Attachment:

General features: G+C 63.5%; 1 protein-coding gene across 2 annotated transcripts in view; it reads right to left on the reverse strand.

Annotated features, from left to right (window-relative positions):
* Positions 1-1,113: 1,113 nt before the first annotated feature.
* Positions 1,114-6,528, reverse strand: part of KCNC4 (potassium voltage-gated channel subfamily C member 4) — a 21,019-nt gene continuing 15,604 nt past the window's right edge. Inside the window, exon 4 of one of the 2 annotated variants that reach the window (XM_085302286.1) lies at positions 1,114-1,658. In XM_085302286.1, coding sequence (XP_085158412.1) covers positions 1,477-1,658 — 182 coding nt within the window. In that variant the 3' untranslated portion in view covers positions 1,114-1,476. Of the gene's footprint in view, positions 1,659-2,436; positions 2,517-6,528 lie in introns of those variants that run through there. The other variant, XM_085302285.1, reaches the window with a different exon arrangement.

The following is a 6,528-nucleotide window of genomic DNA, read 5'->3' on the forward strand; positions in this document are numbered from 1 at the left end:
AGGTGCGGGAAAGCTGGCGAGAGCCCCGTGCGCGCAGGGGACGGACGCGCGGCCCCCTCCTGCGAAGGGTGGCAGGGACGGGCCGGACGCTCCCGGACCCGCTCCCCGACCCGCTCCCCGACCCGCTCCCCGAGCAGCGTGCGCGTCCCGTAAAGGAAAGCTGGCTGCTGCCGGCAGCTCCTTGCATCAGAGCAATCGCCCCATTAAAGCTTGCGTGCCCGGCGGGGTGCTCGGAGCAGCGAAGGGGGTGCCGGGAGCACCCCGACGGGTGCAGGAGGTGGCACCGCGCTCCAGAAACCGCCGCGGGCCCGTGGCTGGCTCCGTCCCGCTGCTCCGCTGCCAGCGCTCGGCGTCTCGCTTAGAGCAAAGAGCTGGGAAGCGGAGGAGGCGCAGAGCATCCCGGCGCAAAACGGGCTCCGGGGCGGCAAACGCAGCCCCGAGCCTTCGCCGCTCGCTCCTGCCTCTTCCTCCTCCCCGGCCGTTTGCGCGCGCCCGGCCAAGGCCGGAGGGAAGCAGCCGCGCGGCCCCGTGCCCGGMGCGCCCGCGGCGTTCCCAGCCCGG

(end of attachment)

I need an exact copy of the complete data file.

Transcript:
General features: G+C 63.5%; 1 protein-coding gene across 2 annotated transcripts in view; it reads right to left on the reverse strand.

Annotated features, from left to right (window-relative positions):
* Positions 1-1,113: 1,113 nt before the first annotated feature.
* Positions 1,114-6,528, reverse strand: part of KCNC4 (potassium voltage-gated channel subfamily C member 4) — a 21,019-nt gene continuing 15,604 nt past the window's right edge. Inside the window, exon 4 of one of the 2 annotated variants that reach the window (XM_085302286.1) lies at positions 1,114-1,658. In XM_085302286.1, coding sequence (XP_085158412.1) covers positions 1,477-1,658 — 182 coding nt within the window. In that variant the 3' untranslated portion in view covers positions 1,114-1,476. Of the gene's footprint in view, positions 1,659-2,436; positions 2,517-6,528 lie in introns of those variants that run through there. The other variant, XM_085302285.1, reaches the window with a different exon arrangement.

The following is a 6,528-nucleotide window of genomic DNA, read 5'->3' on the forward strand; positions in this document are numbered from 1 at the left end:
AGGTGCGGGAAAGCTGGCGAGAGCCCCGTGCGCGCAGGGGACGGACGCGCGGCCCCCTCCTGCGAAGGGTGGCAGGGACGGGCCGGACGCTCCCGGACCCGCTCCCCGACCCGCTCCCCGACCCGCTCCCCGAGCAGCGTGCGCGTCCCGTAAAGGAAAGCTGGCTGCTGCCGGCAGCTCCTTGCATCAGAGCAATCGCCCCATTAAAGCTTGCGTGCCCGGCGGGGTGCTCGGAGCAGCGAAGGGGGTGCCGGGAGCACCCCGACGGGTGCAGGAGGTGGCACCGCGCTCCAGAAACCGCCGCGGGCCCGTGGCTGGCTCCGTCCCGCTGCTCCGCTGCCAGCGCTCGGCGTCTCGCTTAGAGCAAAGAGCTGGGAAGCGGAGGAGGCGCAGAGCATCCCGGCGCAAAACGGGCTCCGGGGCGGCAAACGCAGCCCCGAGCCTTCGCCGCTCGCTCCTGCCTCTTCCTCCTCCCCGGCCGTTTGCGCGCGCCCGGCCAAGGCCGGAGGGAAGCAGCCGCGCGGCCCCGTGCCCGGMGCGCCCGCGGCGTTCCCAGCCCGG